What Seas, What Shores

Five painters look at Orkney and Shetland

Paul Bloomer, Ruth Brownlee, Laura Drever, Gail Harvey & Diana Leslie

The landscape of the Northern Isles has long been a popular subject for painters. Their work has, for the most part, dealt with the topography of the isles. With increasing frequency however, in both Orkney and Shetland, a number of painters have begun to address landscape more subjectively. Their works suggest a deep identification with place; a sense of being emotionally and conceptually in and of the isles. For them, landscape is, as the poet and philosopher Amiel put it, “a condition of the spirit”.

Shetland artist Gail Harvey says – I can’t think of painting the sea in any fixed moment. It’s just not holdable in that way because its nature is change and letting go. Harvey’s work conjures weather, changes in light, even the physical sensation of moving in and through the land. Paul Bloomer expresses similar objectives – I am not interested in topographical likeness – but rather try to capture some of the elemental energy of the place. Orcadian Diana Leslie says, while there are elements of constant change, especially at the edges of the landscape there are elements which are solid and don’t move; anchors which create tension amongst such instability. Like Bloomer, Leslie often paints outdoors, and preferably in wild conditions – Weather, she insists, is never quite as bad as it looks [from] behind glass.

Laura Drever’s works evoke Orcadian landscape, but are composed and developed in the confines of the studio. To quote the artist – The light, the elements, natural objects and movements within the landscape are all memorised and transferred to sketches and canvases on return to the studio. In her paintings colours evoke hill and moorland, the shape of a loch, cloud shadow and bird flocks. Rather than admiring a view, we enter the landscape with the artist. Like Leslie’s, Ruth Brownlee’s work is specific in its location, but it is also obsessively concerned with the transience of sea and sky. Her eye is often drawn to the marginal spaces where land and sea collide – I always weather watch. As with Drever, Brownlee works mostly from memory, but with sketches and photographs for occasional reference.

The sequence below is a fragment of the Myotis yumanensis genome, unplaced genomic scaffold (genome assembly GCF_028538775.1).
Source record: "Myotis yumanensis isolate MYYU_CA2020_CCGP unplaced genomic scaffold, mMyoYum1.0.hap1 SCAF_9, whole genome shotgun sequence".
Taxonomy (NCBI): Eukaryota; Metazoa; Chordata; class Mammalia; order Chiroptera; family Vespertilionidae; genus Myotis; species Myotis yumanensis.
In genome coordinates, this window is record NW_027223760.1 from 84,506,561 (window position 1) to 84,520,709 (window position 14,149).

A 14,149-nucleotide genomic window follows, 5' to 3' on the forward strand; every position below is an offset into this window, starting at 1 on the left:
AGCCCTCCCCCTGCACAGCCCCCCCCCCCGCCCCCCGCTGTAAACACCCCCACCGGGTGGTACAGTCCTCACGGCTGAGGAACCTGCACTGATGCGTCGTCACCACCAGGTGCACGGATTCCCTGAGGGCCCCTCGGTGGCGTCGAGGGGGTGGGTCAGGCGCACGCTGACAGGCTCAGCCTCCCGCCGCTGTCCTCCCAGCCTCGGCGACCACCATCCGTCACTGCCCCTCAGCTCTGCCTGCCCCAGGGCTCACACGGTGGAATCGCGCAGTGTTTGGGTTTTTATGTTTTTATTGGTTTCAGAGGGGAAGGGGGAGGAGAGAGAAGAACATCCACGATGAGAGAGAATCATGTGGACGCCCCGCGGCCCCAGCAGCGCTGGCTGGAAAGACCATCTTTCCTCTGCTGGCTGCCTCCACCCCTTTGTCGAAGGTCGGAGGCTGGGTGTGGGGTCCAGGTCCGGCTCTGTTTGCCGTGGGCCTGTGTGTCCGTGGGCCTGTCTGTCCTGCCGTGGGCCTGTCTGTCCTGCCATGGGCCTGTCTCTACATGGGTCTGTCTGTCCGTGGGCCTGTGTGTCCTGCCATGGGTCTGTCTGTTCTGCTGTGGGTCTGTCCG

Landscape in its broadest sense, encompasses light, weather, fauna, flora, history, industry, mythology and much more. Historically, painting has reflected our relationship to the land, as a rural economy gave way to urban industrialisation and land use changed. Now faced with the rigours of climate change, we are once again invited to consider our place in the natural environment.
Like music, painting is by its very nature abstract; colours arranged on cave wall or canvas. If we arrange them thus, they resemble a bison or a landscape. The challenge for the artist is, through his or her medium, to enable the viewer to see the subject anew. These five painters have after decades of observation, exploration and experimentation, acquired a unique insight into their island home. Their work sings of the breaking wave, of simmer dim, crimson sunsets and the flight of birds. By dint of their artistry, they offer us a chance to see Orkney and Shetland with fresh eyes and thereby, perhaps, rediscover our relationship with land and sea.


So soon the air grows cold
and the dark draws in.
Across grey skies skeins of geese
drift in gabbling waves.
But today the sea is blue, blue
as it floods from the horizon
and fills your eyes
and your heart is caught
by that small red boat that gleams
In the low sunlight, poised
on calm water
a fisherman hauling creels
off Braga.

Yvonne Gray